Cats can suffer from dental diseases like gingivitis as early as 3 years old. Our veterinarians at Hohenwald can help with symptoms, causes, and treatments to keep them healthy.
What is Gingivitis in Cats?
Cats can experience inflammation of the gums around their teeth, known as gingivitis. This dental issue can vary in severity, causing discomfort while eating and even tooth loss in severe cases.
The cause of gingivitis is the buildup of plaque on the teeth, which can turn into a hard substance called tartar if not removed through brushing. Tartar can strip enamel, leading to gum recession, ulcers, and bleeding.
Signs of Gingivitis in Cats
If you observe any of the subsequent symptoms in your feline, promptly take them to the veterinarian for a dental check-up:
- Red or swollen gums, especially around the area of the inner cheek
- Bad breath
- Plaque build-up on the surface of the teeth
- Difficulty eating or not eating at all
Causes of Gingivitis in Cats
There are several causes that are commonly associated with gingivitis in cats:
- Old age
- Crowded teeth
- Soft Food
- Bad Dental Care
- Autoimmune Diseases
- FeLV (Feline Leukemia Virus)
Treatment for Cats with Gingivitis
The treatment for gingivitis aims to remove accumulated plaque and dental calculus and also to treat or extract teeth that are unstable or diseased. In order to tackle any dental disease that causes inflammation, regular dental cleanings and X-rays should be carried out with the use of anesthesia.
In order to provide relief for cats with stomatitis, veterinarians may need to remove their teeth for the purpose of creating a more comfortable mouth.
The frequency of dental checkups will be determined by the degree of periodontal disease in your cat. If your adult cat's teeth are overcrowded, or if it has baby (deciduous) teeth, your veterinarian may recommend a tooth extraction. Your veterinarian will show you how to clean your cat's teeth, and you should schedule follow-up exams.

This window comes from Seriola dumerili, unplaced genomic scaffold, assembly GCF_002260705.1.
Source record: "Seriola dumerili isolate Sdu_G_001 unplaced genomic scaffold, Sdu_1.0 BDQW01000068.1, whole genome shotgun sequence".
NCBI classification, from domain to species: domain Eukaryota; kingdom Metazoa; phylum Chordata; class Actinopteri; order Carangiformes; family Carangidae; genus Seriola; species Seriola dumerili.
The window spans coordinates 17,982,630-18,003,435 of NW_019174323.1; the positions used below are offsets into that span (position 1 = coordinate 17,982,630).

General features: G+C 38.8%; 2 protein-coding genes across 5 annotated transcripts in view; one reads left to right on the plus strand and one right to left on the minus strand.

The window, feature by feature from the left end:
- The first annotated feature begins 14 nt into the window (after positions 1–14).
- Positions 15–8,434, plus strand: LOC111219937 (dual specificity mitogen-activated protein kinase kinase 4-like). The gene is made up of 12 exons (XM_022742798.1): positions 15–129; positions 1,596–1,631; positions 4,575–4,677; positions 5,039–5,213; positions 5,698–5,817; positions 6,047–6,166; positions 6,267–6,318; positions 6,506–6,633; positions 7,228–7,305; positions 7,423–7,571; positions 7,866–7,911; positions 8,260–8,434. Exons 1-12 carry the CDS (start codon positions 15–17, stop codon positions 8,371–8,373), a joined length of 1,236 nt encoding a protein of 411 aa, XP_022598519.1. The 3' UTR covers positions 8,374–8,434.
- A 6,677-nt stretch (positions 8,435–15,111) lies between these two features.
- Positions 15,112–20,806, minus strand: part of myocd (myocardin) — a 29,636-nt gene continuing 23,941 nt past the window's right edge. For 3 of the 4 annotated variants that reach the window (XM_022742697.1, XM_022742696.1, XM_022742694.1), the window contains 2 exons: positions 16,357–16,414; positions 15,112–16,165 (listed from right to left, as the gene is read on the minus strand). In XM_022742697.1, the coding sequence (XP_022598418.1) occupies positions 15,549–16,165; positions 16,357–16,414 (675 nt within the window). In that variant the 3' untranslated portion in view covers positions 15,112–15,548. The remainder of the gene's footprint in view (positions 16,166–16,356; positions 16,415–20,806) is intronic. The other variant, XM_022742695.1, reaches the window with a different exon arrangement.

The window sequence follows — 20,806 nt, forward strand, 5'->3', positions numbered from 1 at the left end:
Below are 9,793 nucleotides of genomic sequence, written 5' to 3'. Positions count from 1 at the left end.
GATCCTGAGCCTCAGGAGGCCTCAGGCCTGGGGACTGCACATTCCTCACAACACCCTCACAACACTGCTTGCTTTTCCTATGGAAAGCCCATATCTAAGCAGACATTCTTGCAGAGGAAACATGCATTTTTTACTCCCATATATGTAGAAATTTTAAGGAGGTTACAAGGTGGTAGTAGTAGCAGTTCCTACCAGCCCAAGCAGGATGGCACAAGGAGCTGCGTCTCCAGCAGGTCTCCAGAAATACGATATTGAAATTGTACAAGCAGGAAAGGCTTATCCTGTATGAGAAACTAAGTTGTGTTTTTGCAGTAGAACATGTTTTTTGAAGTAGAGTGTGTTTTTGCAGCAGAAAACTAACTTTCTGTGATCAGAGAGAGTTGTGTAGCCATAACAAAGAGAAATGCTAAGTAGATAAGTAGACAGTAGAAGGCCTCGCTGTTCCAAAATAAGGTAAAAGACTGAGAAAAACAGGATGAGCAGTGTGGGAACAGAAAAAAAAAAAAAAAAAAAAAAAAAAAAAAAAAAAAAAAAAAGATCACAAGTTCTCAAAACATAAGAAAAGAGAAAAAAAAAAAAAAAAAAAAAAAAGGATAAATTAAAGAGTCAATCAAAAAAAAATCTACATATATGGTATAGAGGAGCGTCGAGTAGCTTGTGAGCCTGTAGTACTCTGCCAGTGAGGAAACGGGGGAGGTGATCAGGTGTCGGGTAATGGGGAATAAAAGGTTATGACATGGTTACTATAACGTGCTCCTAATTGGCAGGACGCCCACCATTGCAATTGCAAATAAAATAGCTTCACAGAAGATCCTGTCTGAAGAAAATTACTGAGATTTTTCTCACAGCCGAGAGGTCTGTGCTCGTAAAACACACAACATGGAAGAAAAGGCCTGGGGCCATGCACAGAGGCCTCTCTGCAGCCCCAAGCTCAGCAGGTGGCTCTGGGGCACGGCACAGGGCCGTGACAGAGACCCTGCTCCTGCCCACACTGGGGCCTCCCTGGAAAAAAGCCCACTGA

Maintaining Your Cat's Teeth
Regular cleaning with cat-specific toothbrushes and toothpaste can prevent gingivitis in cats. It's important to introduce tooth brushing gradually to avoid any negative associations.
Here are some tips to help your cat get used to tooth brushing and make the process easier:
- Get your cat familiar with toothbrushes and toothpaste. Leave snacks on the counter near the toothpaste and toothbrush so cats can associate something positive with them. You can also place a dab of toothpaste for them to lick off your finger so they get accustomed to it.
- Get your cat used to you touching their mouth. Choose a clickable treat your cat enjoys and place it on their canine teeth. As they become accustomed to it, they start placing it deeper and deeper into their mouth, on their teeth. This gets them used to you touching their mouth and makes it easier for you to introduce the toothpaste.
- Brushing. With your cat used to the toothbrush, toothpaste, and you touching their mouth, it should e easier to brush their teeth. Brush along the gum line for about 15 to 30 seconds, only on the outside of the teeth, and reward them with a treat afterward.
Do you worry about the dental health of your cat? Do they show any signs of mouth pain? Get in touch with our vets in Hohenwald today to schedule a dental examination and potential treatment.